May Day around the world!
In the northern hemisphere, May Day is a celebration of spring and rebirth and many ancient customs originate from the old Roman festivals which include gathering flowers and dancing around a tree or decorated pole (the Maypole). However, throughout the world, it is also International Workers’ Day.
The Norwegians listen out for the cuckoo’s first call in the spring. If it comes from the south, the year will be good. If it is heard from the north, it is forecasted as a year of ill luck. If it comes from the west, one will be successful, and if it comes from the east, one will be lucky in love.
In Germany, women may wake in the morning to find a decorated Maypole outside their house. This indicates love or an expression of interest. In return, women leave heart-shaped decorations, made out of rice or roses on windows or porches at the homes of those closest to their hearts.
In Greece, children set out at dawn in search of the first swallow of spring. When the bird is located, the children go from house to house, singing songs, and are treated with cakes, fruit and nuts.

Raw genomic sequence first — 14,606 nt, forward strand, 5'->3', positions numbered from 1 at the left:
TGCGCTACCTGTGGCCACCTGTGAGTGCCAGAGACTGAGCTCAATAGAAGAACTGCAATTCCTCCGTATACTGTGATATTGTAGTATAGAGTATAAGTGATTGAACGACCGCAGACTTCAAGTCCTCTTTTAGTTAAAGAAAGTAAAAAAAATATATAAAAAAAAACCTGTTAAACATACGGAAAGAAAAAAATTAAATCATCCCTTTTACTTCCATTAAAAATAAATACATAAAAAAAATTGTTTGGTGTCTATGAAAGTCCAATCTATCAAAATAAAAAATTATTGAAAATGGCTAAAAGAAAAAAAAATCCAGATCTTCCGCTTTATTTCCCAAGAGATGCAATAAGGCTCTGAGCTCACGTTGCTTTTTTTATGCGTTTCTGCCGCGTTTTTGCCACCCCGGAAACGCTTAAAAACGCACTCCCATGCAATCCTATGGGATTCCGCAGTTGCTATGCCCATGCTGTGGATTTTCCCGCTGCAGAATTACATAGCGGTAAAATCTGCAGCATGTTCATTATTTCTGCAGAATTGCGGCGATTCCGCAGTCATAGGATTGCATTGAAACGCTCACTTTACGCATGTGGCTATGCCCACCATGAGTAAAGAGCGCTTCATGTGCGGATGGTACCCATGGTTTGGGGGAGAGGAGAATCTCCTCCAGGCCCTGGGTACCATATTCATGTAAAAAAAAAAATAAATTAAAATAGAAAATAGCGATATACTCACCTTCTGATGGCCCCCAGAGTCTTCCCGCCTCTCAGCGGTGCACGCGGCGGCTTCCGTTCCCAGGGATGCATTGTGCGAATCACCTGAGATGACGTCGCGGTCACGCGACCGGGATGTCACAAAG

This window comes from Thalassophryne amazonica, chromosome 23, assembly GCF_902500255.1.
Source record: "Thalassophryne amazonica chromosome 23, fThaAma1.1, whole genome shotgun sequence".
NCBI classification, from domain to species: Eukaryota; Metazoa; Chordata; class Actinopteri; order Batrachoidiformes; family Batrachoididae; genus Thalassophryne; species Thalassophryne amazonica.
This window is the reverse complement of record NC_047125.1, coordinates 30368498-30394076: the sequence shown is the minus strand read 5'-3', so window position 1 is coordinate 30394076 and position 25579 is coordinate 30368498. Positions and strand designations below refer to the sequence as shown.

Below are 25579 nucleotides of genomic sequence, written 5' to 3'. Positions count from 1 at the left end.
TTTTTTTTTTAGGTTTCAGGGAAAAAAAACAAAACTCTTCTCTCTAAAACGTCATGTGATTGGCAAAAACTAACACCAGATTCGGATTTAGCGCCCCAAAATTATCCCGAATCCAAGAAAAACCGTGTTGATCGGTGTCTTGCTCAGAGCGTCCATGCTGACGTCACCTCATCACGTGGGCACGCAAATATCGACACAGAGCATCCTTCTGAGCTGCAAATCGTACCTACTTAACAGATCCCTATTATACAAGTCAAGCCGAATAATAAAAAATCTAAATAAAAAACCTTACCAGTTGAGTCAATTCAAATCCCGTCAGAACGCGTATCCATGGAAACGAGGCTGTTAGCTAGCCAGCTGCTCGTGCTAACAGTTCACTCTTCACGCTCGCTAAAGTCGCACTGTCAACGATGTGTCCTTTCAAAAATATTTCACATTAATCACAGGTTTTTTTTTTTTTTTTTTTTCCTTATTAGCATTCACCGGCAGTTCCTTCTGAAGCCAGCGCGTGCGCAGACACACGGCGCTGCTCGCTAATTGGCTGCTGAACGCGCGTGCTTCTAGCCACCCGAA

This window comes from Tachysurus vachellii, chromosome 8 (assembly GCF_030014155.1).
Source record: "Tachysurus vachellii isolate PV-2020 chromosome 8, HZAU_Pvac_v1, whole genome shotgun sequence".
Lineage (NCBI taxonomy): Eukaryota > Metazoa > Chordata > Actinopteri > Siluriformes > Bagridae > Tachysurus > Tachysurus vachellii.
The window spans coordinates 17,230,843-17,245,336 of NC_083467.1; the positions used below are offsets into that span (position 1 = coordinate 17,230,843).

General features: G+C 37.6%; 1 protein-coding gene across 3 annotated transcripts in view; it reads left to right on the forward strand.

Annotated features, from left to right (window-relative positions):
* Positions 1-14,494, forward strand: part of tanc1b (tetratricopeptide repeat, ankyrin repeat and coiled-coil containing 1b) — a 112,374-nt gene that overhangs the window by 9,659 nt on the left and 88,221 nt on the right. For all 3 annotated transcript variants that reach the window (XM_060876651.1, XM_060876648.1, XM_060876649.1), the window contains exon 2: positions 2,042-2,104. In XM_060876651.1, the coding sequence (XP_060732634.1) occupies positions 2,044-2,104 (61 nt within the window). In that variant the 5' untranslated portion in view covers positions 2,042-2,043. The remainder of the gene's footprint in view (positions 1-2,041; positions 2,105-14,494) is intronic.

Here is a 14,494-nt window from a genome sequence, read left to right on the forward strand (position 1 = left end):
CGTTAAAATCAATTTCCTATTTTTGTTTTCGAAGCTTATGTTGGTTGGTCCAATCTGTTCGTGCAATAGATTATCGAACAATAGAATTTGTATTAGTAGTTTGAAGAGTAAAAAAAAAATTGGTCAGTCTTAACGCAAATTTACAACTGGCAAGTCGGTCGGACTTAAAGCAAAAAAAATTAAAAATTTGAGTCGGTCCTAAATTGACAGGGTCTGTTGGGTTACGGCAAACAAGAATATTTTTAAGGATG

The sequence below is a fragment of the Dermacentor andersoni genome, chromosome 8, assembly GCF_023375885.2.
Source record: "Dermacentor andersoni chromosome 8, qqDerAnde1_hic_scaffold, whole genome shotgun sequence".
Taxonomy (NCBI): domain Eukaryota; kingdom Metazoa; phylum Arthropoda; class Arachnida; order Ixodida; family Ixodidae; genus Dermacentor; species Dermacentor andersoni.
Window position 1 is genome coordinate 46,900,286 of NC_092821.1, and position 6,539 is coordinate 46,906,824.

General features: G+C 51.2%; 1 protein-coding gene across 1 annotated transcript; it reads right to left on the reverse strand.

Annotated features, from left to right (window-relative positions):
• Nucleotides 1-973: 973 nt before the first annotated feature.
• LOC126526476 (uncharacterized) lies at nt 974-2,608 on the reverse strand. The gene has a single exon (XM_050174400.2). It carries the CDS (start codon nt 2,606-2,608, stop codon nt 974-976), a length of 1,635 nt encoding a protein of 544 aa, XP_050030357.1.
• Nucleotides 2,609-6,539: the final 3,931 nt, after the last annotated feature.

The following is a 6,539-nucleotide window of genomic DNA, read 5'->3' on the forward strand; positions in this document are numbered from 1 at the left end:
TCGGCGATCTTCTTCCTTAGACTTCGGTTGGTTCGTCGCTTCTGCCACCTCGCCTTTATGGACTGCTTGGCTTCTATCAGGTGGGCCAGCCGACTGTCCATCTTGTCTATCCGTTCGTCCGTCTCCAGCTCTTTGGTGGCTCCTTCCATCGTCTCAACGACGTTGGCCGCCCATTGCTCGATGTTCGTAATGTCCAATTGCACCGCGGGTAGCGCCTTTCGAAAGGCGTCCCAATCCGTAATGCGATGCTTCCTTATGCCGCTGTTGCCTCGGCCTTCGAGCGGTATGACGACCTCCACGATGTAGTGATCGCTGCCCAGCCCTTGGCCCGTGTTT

In Spain, a tall pine tree, decorated with ribbons, beads and eggshells, serves as a Maypole.
French tradition dedicates the month of May to the Virgin Mary. Processions move through the streets carrying a statue of the Virgin crowned with flowers. An old custom is to drink warm milk direct from a cow, which is said to bring good luck for the coming year.
In Finland, May Day is the only public holiday that sees carnival-style festivities taking place in the streets. People decorate their town statues and a traditional mead-like drink made with honey and water is served along with freshly cooked funnel cakes.
Cubans march through their cities in support of government and revolution. The largest gathering is in Havana, where thousands of workers, dressed in red, waving flags and banners in support of the Cuban Revolution, gather at the Plaza de la Revolucion at the foot of the giant statue of Jose Marti, Cuba’s godfather of the Revolution.
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Sources: article by William F Jasper in The New American; article in timeanddate.com; Daily Mail; and Opodo